Impact of Social Media on Applicant Perspectives of Ophthalmology Residency Programs

Sanket S. Shah, Sravya Veligandla, Christopher Compton, Hasenin Al-khersan, Jayanth Sridhar
Journal of Academic Ophthalmology
Jul 2022

Purpose: This article evaluates the relevance of social media to ophthalmology residency applicants in the setting of virtual interviews, the types of information sought by applicants, and the impact of rebranding of an institutional and departmental social media account. 

Participants: Ophthalmology residency applicants from the 2020 to 2021 cycle.

Methods: A voluntary survey was emailed to 481 applicants to the University of Louisville Department of Ophthalmology residency during the 2020 to 2021 application cycle to gauge the impact of social media on their perspectives of residency programs, especially with regards to a new departmental social media account.

Main Outcome Measures: Applicants' use of social media platforms and specific components of departmental social media accounts found most useful.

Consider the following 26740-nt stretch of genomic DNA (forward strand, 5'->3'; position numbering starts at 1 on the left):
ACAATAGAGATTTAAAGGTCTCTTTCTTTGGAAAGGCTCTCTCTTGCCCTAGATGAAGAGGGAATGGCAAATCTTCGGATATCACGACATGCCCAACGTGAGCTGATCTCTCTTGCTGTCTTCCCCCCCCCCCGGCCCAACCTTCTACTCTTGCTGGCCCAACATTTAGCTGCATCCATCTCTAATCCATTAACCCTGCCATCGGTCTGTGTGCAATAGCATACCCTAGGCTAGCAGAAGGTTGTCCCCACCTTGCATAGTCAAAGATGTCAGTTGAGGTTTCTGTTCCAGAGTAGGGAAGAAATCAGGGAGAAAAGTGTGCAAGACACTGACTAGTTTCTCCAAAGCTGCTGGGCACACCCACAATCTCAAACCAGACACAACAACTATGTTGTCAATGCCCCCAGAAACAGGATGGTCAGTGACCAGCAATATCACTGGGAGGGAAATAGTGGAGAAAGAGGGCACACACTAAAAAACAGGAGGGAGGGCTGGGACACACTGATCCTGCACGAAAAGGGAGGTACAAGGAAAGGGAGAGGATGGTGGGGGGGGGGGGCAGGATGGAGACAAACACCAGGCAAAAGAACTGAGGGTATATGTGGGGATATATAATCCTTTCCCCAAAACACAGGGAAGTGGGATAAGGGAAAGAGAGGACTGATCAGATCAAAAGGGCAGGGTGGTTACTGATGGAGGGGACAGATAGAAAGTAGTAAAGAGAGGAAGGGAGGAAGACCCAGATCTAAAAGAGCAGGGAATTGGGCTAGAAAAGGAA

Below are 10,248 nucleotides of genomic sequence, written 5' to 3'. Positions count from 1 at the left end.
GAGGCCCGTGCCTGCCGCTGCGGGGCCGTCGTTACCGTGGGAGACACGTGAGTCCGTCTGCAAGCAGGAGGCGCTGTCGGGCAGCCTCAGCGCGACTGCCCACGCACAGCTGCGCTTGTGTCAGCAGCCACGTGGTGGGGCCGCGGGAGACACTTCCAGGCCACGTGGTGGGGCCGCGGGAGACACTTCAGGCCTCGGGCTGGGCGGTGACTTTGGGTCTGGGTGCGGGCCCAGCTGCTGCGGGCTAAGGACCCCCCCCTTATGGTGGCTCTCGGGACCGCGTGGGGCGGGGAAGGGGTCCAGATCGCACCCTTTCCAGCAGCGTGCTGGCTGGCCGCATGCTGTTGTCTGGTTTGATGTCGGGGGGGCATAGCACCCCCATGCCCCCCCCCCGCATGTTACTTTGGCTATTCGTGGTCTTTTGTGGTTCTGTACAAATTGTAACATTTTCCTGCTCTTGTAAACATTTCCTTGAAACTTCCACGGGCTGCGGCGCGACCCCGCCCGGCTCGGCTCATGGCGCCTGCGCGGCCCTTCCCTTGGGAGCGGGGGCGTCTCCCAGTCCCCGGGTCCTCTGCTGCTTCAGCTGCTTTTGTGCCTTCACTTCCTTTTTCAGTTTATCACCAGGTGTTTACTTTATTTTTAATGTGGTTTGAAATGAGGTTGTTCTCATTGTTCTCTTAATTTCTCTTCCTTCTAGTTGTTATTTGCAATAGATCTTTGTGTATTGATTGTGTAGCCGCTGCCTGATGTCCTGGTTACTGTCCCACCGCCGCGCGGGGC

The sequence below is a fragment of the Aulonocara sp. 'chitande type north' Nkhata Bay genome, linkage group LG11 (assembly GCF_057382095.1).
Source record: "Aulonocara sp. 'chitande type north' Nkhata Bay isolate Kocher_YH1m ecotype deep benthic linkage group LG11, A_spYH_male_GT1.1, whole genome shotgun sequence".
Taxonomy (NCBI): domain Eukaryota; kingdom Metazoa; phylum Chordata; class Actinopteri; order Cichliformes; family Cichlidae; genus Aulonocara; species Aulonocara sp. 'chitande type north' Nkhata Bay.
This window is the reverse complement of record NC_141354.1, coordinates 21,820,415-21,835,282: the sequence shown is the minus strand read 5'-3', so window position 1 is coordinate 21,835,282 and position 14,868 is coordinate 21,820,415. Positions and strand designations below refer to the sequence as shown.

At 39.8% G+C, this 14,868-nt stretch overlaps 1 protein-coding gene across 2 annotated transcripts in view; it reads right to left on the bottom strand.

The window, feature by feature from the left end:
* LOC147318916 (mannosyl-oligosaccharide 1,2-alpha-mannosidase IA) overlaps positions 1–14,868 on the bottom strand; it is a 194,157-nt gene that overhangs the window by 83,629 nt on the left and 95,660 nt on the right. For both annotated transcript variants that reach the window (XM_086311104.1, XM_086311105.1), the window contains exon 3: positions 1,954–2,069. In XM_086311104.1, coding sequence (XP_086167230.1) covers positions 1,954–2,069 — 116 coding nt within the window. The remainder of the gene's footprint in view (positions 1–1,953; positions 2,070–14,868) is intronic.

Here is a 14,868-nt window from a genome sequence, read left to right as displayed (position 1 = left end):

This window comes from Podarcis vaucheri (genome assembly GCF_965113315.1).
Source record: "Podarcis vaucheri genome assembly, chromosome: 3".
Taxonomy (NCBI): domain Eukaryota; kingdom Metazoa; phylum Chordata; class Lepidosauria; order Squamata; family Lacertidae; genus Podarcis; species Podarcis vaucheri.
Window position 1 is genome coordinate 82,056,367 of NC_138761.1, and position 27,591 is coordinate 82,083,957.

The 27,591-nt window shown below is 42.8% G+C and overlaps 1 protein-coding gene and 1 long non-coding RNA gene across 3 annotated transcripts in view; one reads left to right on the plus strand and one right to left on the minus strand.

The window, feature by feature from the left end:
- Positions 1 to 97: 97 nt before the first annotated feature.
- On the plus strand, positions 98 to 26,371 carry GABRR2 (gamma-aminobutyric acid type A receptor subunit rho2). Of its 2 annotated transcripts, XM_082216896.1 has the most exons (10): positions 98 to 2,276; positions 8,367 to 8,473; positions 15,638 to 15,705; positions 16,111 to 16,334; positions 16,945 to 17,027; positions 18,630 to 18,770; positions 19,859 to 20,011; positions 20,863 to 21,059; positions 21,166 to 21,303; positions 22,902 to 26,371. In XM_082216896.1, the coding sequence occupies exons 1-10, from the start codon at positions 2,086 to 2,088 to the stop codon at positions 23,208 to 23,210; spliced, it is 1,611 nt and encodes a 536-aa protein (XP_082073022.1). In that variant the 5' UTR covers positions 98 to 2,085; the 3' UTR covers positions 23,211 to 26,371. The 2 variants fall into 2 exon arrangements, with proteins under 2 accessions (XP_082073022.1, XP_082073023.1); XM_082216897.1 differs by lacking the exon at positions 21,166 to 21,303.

Results: The 13-question survey was completed by 84/481 applicants (17.5% response rate). Social media was used by 93% of respondents. Of those respondents reporting social media use, the most common platforms utilized included Instagram (85%), Facebook (83%), Twitter (41%), and LinkedIn (29%). Sixty-nine percent of respondents specifically used Instagram to learn more about residency programs. With regards to the rebranded Instagram account at the University of Louisville, 58% of respondents reported being influenced, with all asserting that the account positively encouraged them to apply to the program. The most informative elements of the account related to current resident profiles, resident life, and living in Louisville.

Conclusion: A majority of responding ophthalmology residency applicants utilized social media to search for program information. A newly developed social media profile at a single institution positively influenced applicant impressions of the program, with the most importance assigned to information provided about current residents and typical resident life. These findings suggest key areas where programs should continue to dedicate online resources with targeted information to better recruit applicants.